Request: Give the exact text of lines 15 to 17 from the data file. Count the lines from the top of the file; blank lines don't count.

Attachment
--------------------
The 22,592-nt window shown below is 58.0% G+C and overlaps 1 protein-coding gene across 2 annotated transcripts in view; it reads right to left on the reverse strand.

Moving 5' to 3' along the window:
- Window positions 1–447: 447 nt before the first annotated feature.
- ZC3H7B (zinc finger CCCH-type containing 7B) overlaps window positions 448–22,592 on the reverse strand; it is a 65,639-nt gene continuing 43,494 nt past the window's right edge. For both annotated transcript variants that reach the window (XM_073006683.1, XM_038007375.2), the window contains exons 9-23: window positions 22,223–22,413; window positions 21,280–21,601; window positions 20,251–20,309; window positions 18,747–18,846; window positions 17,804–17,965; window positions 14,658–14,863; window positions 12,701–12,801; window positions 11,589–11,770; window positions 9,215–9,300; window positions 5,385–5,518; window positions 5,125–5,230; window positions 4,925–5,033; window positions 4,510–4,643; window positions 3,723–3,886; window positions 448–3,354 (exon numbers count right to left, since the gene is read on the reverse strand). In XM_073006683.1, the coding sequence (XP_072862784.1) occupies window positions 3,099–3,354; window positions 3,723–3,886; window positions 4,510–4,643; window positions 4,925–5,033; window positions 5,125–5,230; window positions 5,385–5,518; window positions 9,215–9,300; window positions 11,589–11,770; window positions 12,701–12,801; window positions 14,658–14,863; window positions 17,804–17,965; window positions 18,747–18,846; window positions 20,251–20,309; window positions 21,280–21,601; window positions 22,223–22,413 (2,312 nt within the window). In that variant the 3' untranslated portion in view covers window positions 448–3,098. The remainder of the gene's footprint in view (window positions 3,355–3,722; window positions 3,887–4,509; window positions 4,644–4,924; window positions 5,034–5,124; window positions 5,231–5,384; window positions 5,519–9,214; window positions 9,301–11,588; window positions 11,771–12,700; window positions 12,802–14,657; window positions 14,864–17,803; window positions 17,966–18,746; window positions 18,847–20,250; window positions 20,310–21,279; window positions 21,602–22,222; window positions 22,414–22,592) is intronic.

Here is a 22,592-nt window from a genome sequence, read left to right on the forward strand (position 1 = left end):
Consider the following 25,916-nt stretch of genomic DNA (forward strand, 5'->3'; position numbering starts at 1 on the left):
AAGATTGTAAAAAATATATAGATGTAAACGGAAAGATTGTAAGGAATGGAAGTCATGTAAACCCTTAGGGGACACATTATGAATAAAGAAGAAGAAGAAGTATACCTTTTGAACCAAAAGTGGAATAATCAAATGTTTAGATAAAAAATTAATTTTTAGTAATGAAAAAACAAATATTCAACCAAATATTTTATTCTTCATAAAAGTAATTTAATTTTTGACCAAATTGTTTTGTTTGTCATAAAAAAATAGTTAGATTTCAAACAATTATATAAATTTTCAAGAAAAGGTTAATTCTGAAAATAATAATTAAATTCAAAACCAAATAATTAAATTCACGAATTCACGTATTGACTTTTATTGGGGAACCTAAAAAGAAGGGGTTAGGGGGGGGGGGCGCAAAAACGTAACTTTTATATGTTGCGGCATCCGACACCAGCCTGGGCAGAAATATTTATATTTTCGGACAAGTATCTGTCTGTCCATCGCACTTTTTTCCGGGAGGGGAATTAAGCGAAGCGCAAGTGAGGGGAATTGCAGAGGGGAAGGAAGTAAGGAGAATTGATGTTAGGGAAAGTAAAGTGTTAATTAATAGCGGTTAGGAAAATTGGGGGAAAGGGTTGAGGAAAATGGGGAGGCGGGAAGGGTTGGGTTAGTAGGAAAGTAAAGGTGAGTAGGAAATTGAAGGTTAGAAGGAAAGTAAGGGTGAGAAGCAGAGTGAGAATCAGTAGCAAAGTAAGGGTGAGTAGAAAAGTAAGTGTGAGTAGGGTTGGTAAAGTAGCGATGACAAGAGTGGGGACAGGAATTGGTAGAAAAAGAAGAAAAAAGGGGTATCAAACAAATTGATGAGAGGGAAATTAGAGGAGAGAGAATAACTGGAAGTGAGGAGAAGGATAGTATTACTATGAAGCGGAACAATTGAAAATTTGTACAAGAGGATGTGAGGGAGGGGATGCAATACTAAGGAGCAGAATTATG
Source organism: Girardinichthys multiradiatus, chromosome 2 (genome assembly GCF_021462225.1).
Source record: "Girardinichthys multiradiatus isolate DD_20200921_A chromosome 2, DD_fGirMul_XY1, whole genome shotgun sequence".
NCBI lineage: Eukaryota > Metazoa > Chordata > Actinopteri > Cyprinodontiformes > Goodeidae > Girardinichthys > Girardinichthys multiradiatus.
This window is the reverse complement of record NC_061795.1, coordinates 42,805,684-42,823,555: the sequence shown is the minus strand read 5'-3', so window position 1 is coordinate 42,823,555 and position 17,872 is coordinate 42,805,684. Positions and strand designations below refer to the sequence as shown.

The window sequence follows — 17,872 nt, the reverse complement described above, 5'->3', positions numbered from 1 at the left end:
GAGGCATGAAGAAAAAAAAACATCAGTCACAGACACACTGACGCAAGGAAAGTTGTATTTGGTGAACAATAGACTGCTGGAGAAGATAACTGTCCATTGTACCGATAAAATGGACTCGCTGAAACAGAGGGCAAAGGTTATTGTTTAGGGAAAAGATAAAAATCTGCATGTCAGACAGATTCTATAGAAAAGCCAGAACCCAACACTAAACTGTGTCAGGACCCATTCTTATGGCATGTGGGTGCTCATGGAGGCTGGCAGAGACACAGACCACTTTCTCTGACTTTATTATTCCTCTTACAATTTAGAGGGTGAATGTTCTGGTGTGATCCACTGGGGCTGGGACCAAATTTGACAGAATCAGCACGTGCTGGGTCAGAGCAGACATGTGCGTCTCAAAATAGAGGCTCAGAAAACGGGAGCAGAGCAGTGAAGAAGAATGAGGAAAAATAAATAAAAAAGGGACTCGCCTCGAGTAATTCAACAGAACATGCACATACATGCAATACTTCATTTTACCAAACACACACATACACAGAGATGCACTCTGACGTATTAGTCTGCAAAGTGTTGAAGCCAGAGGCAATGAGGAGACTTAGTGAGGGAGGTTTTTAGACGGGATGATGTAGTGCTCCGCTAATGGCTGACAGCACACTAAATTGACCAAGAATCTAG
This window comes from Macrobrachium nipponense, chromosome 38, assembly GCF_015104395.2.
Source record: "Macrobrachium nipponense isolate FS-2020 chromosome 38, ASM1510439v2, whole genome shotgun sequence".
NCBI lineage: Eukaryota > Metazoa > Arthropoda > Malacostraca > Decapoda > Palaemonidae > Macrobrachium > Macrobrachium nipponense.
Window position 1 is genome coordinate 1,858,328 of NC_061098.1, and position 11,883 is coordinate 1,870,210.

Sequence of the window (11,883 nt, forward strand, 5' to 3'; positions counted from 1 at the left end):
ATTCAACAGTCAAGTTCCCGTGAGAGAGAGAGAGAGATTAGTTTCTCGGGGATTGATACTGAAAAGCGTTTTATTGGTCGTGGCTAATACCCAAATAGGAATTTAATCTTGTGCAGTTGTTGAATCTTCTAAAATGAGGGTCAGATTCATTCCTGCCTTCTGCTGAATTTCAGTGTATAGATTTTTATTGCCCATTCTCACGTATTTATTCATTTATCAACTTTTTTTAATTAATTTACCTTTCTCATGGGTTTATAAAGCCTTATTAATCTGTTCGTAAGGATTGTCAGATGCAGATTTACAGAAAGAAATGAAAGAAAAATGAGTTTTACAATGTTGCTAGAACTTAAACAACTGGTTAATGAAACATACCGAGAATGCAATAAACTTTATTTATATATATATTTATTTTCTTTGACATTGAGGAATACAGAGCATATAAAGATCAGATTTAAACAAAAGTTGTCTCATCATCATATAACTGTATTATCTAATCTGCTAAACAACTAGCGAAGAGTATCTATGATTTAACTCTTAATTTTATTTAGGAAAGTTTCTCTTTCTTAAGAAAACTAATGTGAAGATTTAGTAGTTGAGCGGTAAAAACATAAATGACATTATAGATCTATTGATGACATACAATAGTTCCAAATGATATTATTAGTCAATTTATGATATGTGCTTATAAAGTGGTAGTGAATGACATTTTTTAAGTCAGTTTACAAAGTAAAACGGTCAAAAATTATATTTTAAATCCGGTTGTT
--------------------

Source record: "Macrobrachium nipponense isolate FS-2020 chromosome 38, ASM1510439v2, whole genome shotgun sequence".
NCBI lineage: Eukaryota > Metazoa > Arthropoda > Malacostraca > Decapoda > Palaemonidae > Macrobrachium > Macrobrachium nipponense.
Window position 1 is genome coordinate 1,858,328 of NC_061098.1, and position 11,883 is coordinate 1,870,210.